Sometimes, of course, there’s a real benefit to seeing the negative side of things…Napoleon, for instance, could have benefitted from a bit less optimism when he rolled into Russia that summer, confident he’d win big and be back in Paris by Christmas.

Perhaps it all goes back to evolution. The monkey that survived was the monkey that saw the lion and immediately thought, "I hate lions. I'm up this tree and outta here." While the monkey that was clawed out of the gene pool was the cheerful one that thought, "Hey, maybe this lion just wants to play tag! I hope we'll become friends."

Focusing on the negative can be a great survival instinct. Napoleon was an optimist when he and his Grande Armée rolled into Moscow during the summer of 1812, confident that he could take Russia nice and quick. A few months later, seventy percent of his soldiers were dead or captured because Napoleon’s overconfidence meant that none of the French even bothered to pack a good winter coat when they marched off to Mother Russia.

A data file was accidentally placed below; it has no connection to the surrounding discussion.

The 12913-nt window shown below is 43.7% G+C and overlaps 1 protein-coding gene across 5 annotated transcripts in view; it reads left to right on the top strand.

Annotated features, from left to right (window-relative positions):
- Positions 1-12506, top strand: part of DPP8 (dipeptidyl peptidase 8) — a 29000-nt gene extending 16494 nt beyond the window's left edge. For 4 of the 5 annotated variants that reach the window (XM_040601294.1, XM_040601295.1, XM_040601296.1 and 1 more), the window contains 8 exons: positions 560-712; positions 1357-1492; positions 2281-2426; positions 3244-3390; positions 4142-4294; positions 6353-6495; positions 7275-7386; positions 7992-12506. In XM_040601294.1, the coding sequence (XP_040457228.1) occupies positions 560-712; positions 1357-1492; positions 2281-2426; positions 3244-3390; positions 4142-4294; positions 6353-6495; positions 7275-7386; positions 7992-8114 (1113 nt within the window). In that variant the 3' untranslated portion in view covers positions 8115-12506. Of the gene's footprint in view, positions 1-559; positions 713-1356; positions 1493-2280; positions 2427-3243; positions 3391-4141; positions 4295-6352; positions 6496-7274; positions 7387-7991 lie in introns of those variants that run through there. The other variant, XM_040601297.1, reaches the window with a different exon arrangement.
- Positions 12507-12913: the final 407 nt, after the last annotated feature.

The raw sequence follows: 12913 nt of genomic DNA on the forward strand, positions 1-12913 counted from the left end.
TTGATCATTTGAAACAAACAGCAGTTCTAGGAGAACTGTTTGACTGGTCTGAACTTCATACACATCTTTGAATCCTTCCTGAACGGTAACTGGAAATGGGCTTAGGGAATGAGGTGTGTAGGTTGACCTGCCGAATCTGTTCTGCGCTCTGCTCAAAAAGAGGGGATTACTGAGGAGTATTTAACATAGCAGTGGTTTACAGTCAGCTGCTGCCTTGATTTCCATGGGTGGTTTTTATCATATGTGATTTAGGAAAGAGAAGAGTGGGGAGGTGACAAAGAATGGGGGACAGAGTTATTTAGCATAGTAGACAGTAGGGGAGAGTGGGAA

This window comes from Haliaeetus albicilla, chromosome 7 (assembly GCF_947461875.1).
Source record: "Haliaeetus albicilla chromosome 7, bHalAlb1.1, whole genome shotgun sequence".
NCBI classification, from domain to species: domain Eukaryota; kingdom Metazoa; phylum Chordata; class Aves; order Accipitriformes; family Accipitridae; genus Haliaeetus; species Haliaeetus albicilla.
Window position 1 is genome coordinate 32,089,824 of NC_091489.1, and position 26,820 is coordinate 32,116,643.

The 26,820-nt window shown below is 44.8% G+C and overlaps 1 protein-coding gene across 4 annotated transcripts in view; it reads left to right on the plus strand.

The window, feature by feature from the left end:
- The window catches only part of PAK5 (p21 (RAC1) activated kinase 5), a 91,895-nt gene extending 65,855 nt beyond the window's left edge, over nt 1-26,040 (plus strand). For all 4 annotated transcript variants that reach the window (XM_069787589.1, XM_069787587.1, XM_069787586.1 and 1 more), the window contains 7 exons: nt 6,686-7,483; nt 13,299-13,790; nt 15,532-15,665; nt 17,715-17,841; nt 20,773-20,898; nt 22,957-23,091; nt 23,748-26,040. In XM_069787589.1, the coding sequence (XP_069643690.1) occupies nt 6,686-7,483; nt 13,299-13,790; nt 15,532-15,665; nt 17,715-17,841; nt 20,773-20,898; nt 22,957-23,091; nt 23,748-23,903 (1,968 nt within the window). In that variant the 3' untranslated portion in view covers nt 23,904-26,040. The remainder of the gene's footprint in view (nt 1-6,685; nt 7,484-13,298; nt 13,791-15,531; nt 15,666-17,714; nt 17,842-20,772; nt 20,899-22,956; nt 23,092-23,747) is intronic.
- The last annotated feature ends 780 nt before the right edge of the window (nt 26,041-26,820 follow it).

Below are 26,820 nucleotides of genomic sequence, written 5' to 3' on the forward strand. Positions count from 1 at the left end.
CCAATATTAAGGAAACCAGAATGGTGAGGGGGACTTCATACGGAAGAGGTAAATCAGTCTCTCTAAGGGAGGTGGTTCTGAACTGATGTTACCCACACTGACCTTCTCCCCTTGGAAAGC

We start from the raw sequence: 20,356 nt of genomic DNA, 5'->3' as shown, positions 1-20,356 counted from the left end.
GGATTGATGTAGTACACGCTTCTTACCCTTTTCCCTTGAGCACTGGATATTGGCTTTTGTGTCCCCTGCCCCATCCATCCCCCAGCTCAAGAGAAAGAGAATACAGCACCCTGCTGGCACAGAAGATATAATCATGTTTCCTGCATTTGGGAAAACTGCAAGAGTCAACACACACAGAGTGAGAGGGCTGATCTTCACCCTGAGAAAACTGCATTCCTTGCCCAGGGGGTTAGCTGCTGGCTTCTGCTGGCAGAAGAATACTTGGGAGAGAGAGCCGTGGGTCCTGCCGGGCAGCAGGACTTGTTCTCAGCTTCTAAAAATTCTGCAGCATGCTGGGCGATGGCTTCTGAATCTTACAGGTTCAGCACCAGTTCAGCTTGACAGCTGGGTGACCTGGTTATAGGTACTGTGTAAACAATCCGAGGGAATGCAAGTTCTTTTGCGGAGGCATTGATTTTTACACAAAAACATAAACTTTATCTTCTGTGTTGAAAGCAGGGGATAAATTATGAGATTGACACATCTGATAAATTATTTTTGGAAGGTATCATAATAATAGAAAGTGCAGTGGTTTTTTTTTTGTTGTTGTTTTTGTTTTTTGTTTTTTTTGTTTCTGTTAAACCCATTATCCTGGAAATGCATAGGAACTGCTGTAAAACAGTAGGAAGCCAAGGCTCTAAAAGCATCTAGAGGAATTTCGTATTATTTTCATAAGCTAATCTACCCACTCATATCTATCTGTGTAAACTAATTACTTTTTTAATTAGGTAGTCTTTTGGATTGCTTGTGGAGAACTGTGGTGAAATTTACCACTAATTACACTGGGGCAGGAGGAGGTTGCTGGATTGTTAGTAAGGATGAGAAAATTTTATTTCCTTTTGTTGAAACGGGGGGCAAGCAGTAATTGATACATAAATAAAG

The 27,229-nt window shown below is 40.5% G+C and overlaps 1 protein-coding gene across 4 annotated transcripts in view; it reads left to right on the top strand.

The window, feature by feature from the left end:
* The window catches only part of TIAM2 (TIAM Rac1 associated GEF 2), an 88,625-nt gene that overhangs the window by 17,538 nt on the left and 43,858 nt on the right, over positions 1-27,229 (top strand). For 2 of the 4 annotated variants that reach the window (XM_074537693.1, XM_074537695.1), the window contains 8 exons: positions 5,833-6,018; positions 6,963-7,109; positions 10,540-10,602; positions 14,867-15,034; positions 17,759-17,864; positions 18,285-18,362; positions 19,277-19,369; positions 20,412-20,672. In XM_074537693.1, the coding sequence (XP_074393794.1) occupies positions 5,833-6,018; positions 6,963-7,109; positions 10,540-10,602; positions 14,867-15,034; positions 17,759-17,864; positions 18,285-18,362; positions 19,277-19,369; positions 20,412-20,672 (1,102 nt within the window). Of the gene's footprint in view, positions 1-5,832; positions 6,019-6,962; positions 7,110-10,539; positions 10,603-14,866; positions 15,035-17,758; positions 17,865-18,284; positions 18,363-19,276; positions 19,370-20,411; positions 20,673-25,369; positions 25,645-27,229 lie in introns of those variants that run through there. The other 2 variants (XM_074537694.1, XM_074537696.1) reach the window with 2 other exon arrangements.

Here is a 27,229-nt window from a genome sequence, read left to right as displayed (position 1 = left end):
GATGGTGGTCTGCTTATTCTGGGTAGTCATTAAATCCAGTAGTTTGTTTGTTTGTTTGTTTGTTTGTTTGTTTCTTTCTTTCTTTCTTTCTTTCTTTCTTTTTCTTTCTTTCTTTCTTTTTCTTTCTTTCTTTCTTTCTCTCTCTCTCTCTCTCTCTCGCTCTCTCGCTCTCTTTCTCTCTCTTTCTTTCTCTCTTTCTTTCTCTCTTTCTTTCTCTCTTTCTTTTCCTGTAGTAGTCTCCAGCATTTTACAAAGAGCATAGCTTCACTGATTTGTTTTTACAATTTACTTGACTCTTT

All of General Custer's Crow scouts told him that he'd be crazy if he charged into that massive camp of Sioux, Cheyenne and Arapahoe down by the Little Bighorn River. But Custer was famous for seeing the cup half full in any situation. His response? “Hurrah boys, we’ve got them! We’ll finish them up and then go home to our station.” Those also happened to be Custer's last words.

In short, being critical has its uses. There's no denying that. And I'm not suggesting that we should go up-voting every post, agreeing to everything everyone says or tacitly accepting the reviews and stories we read online.

Be critical. Think for yourself. After all, that's the beauty of owning a pair of opposable thumbs and a big brain. But while you're being critical, remember, there are always two sides to every coin. The trend you don't understand today, the rider whose opinion you find yourself at odds with—you can disagree with them without SHOUTING IN ALL CAPS!!!, calling their mother names or proclaiming yourself the end-all-be-all in Internet-based wisdom.

In short, go ahead and have your say. Just don't be a jackass while you're doing it. Sure, you'll get a lot of "likes" on Facebook for busting out the bile, but in the real world, nobody likes a dick.